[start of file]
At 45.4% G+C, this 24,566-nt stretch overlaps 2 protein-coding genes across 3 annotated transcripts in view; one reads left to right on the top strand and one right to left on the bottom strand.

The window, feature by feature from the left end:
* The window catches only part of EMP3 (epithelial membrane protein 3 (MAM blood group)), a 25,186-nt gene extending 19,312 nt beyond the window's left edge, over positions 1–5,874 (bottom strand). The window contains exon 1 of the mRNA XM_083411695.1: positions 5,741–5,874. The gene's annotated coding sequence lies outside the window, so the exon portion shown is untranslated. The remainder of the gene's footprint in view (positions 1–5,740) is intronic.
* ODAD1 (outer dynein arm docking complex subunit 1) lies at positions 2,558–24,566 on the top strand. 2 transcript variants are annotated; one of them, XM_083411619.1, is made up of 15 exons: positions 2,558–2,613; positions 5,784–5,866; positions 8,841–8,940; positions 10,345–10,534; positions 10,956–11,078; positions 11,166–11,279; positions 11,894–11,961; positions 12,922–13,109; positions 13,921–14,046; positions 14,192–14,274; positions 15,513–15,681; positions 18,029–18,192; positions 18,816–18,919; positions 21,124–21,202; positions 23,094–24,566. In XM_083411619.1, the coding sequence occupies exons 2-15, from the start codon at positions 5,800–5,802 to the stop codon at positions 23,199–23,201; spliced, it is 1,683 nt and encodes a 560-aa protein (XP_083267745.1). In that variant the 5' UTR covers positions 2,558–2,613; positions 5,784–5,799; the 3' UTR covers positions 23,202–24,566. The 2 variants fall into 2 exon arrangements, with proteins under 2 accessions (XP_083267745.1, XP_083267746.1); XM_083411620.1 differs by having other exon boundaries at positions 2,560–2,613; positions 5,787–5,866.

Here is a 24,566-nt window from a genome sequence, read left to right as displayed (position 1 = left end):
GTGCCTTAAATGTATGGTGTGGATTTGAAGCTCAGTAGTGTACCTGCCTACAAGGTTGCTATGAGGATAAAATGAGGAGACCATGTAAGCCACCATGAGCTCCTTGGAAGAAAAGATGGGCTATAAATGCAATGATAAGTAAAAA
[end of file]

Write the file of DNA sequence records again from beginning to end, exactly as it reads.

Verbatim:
At 45.4% G+C, this 24,566-nt stretch overlaps 2 protein-coding genes across 3 annotated transcripts in view; one reads left to right on the top strand and one right to left on the bottom strand.

The window, feature by feature from the left end:
* The window catches only part of EMP3 (epithelial membrane protein 3 (MAM blood group)), a 25,186-nt gene extending 19,312 nt beyond the window's left edge, over positions 1–5,874 (bottom strand). The window contains exon 1 of the mRNA XM_083411695.1: positions 5,741–5,874. The gene's annotated coding sequence lies outside the window, so the exon portion shown is untranslated. The remainder of the gene's footprint in view (positions 1–5,740) is intronic.
* ODAD1 (outer dynein arm docking complex subunit 1) lies at positions 2,558–24,566 on the top strand. 2 transcript variants are annotated; one of them, XM_083411619.1, is made up of 15 exons: positions 2,558–2,613; positions 5,784–5,866; positions 8,841–8,940; positions 10,345–10,534; positions 10,956–11,078; positions 11,166–11,279; positions 11,894–11,961; positions 12,922–13,109; positions 13,921–14,046; positions 14,192–14,274; positions 15,513–15,681; positions 18,029–18,192; positions 18,816–18,919; positions 21,124–21,202; positions 23,094–24,566. In XM_083411619.1, the coding sequence occupies exons 2-15, from the start codon at positions 5,800–5,802 to the stop codon at positions 23,199–23,201; spliced, it is 1,683 nt and encodes a 560-aa protein (XP_083267745.1). In that variant the 5' UTR covers positions 2,558–2,613; positions 5,784–5,799; the 3' UTR covers positions 23,202–24,566. The 2 variants fall into 2 exon arrangements, with proteins under 2 accessions (XP_083267745.1, XP_083267746.1); XM_083411620.1 differs by having other exon boundaries at positions 2,560–2,613; positions 5,787–5,866.

Here is a 24,566-nt window from a genome sequence, read left to right as displayed (position 1 = left end):
GTGCCTTAAATGTATGGTGTGGATTTGAAGCTCAGTAGTGTACCTGCCTACAAGGTTGCTATGAGGATAAAATGAGGAGACCATGTAAGCCACCATGAGCTCCTTGGAAGAAAAGATGGGCTATAAATGCAATGATAAGTAAAAA